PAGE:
Annys Shin wrote in today’s Washington Post:

After three relatively quiet years, the 20 recalls this year have raised new doubts about whether the beef industry’s attempts to keep the pathogen out of ground beef, and the government’s oversight of those efforts, are working.

Agriculture Department officials, who oversee the safety of pork, beef and poultry, say they did not recognize that anything was seriously amiss with the beef supply until the Topps recall hit.

Microbiologists say the prevalence of E. coli O157:H7 in the environment is highly variable, and no one can say with certainty what caused the spike in outbreaks. In several instances this year, however, USDA officials missed red flags and were slow to correct longstanding deficiencies in the way they monitor beef processors’ efforts to contain the pathogen.

This year we’ve seen at least two industries battle E. coli – the leafy greens industry and the meat industry.  Lettuce and spinach growers worked through industry associations to develop marketing agreements.  In a press release issued by the California Department of Food and Agriculture, Chairman of the Leafy Greens Marketing Agreement communications committee and member of LGMA board of directors Tom Nunes stated, "The service mark [used by members of the agreement] reflects a handler’s commitment to implementing enhanced food safety standards. By using it on their bills of landing, our signatories will be communicating to customers that they are members in good standing of the LGMA."  To date, the meat industry continues to rely on the USDA mark of inspection as its "service mark".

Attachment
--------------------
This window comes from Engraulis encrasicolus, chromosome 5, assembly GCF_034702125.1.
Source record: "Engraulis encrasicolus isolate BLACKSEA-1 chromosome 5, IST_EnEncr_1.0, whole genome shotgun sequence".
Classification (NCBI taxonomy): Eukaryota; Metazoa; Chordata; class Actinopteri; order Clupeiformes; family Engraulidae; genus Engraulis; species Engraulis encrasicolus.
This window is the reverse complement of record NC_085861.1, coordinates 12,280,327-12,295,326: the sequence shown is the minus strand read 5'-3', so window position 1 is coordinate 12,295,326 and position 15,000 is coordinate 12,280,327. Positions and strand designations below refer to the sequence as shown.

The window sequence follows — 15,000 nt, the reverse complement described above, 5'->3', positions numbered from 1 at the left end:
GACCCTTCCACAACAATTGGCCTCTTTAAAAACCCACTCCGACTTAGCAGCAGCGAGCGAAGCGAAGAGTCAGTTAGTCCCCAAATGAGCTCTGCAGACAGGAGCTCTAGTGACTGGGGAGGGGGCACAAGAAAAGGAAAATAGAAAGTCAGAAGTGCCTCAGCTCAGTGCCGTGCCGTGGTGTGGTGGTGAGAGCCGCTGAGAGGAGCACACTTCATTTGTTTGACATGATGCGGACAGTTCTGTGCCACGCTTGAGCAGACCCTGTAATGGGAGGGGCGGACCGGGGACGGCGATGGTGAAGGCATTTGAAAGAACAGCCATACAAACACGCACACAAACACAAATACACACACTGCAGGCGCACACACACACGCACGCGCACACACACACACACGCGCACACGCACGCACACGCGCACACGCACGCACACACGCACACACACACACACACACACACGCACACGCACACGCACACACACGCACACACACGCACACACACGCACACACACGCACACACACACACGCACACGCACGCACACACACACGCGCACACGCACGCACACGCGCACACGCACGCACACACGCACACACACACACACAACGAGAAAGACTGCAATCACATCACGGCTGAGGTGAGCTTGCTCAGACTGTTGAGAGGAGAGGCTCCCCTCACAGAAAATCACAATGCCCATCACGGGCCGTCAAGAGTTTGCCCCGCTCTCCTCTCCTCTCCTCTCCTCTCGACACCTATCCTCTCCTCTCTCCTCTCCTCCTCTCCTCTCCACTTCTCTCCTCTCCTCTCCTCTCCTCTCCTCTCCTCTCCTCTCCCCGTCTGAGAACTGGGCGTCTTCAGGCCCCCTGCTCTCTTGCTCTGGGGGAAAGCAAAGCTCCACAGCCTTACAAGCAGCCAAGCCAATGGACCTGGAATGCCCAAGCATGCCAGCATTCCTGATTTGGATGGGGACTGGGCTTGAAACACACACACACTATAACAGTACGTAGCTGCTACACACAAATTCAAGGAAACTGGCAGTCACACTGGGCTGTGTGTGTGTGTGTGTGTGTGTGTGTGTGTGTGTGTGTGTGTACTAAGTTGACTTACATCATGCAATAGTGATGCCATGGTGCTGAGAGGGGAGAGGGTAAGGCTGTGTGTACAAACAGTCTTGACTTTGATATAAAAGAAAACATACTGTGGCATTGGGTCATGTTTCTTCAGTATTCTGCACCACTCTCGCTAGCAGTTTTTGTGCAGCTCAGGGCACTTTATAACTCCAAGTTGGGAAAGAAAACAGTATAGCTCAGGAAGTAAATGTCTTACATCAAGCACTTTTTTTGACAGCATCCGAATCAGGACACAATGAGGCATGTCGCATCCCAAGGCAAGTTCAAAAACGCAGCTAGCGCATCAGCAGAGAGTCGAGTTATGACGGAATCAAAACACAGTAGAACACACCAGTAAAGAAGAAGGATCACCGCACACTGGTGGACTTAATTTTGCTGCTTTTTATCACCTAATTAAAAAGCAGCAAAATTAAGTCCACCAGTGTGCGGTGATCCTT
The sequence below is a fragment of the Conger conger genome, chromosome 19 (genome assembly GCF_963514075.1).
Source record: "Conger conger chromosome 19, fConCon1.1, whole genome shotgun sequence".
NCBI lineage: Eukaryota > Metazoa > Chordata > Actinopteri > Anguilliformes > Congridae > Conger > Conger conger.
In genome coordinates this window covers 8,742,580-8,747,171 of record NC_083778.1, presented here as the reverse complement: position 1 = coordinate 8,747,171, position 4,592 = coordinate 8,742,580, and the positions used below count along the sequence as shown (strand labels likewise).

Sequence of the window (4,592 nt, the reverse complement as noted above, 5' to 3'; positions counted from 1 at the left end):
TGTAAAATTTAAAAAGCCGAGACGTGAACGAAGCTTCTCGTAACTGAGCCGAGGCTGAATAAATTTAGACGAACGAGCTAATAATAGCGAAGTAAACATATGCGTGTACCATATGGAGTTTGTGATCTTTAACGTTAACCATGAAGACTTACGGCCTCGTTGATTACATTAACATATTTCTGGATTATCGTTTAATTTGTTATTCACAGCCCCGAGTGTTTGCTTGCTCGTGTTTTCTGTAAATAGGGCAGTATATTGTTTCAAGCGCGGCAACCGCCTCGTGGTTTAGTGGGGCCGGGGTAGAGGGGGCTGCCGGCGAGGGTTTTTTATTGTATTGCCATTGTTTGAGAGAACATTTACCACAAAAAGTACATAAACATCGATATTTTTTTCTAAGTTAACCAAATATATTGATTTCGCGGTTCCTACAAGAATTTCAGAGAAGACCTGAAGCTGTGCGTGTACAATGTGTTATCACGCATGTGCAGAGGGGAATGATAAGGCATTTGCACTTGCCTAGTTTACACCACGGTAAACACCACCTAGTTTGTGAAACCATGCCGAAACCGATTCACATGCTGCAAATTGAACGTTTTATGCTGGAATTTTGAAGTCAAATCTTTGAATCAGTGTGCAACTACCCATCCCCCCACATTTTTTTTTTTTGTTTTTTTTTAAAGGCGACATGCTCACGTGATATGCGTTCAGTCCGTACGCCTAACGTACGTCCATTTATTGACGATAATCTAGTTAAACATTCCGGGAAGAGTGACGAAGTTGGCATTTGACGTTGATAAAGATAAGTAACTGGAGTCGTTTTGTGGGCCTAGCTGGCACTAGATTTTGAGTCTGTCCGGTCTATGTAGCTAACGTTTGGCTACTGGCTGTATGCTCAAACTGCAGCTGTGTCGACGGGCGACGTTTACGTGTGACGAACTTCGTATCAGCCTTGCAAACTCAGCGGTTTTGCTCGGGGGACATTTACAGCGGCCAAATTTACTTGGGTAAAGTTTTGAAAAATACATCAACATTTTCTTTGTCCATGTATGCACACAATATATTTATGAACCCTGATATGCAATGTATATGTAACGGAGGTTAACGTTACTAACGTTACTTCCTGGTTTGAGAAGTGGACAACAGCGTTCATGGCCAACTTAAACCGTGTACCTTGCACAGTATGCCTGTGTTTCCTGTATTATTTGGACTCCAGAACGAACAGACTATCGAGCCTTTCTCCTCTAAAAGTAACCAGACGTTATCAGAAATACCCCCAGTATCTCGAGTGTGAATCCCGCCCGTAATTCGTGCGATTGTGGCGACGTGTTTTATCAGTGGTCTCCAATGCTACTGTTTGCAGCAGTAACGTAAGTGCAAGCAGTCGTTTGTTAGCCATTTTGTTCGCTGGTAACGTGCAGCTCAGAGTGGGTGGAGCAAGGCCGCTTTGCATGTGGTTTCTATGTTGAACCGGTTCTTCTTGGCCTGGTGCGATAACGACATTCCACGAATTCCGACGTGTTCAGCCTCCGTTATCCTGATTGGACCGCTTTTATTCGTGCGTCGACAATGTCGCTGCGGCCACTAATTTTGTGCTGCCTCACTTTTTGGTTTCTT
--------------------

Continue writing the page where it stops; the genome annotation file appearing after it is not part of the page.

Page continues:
Ria Megnin wrote in today’s Salinas Californian about Mexico’s decision to once again begin importing US-grown lettuce:

After more than a year of frustrating international efforts, shoppers in Mexico soon will find California-grown spinach on store shelves again.

Mexico has announced that after a 16-month ban, it will allow imports of California spinach – as long as it’s grown and shipped by member-companies of the California Leafy Greens Marketing Agreement.

Maybe demand for ground beef will also increase after FSIS makes changes to the USDA’s inspection programs – a somewhat similar move to what the spinach growers have done.  In the Washington Post article, Annys Shin concluded with the following:

In November, the agency [USDA] required all plants to verify that their safety plans were working to contain O157:H7. Next month, it will begin testing imported trim — the meat left after quality cuts are removed. Its a significant development because processors are increasingly buying trim from suppliers overseas. Canadian trim turned out to be the source of contamination at Topps. For the first time, it will also look at corporate practices to see whether there is a pattern of violations at multiple plants, FSIS spokeswoman Amanda Eamich said. The inspector general is also reviewing the FSIS E. coli testing programs.

Raymond said he welcomed the scrutiny. "Any time you have somebody from outside come in and take a look, it’s always helpful," he said. "I didn’t come here to supervise recalls. I came to prevent recalls."

Maybe meat association members should take a look at what the leafy greens industry has done and not wait for government regulation by USDA, but come up with a solution on their own.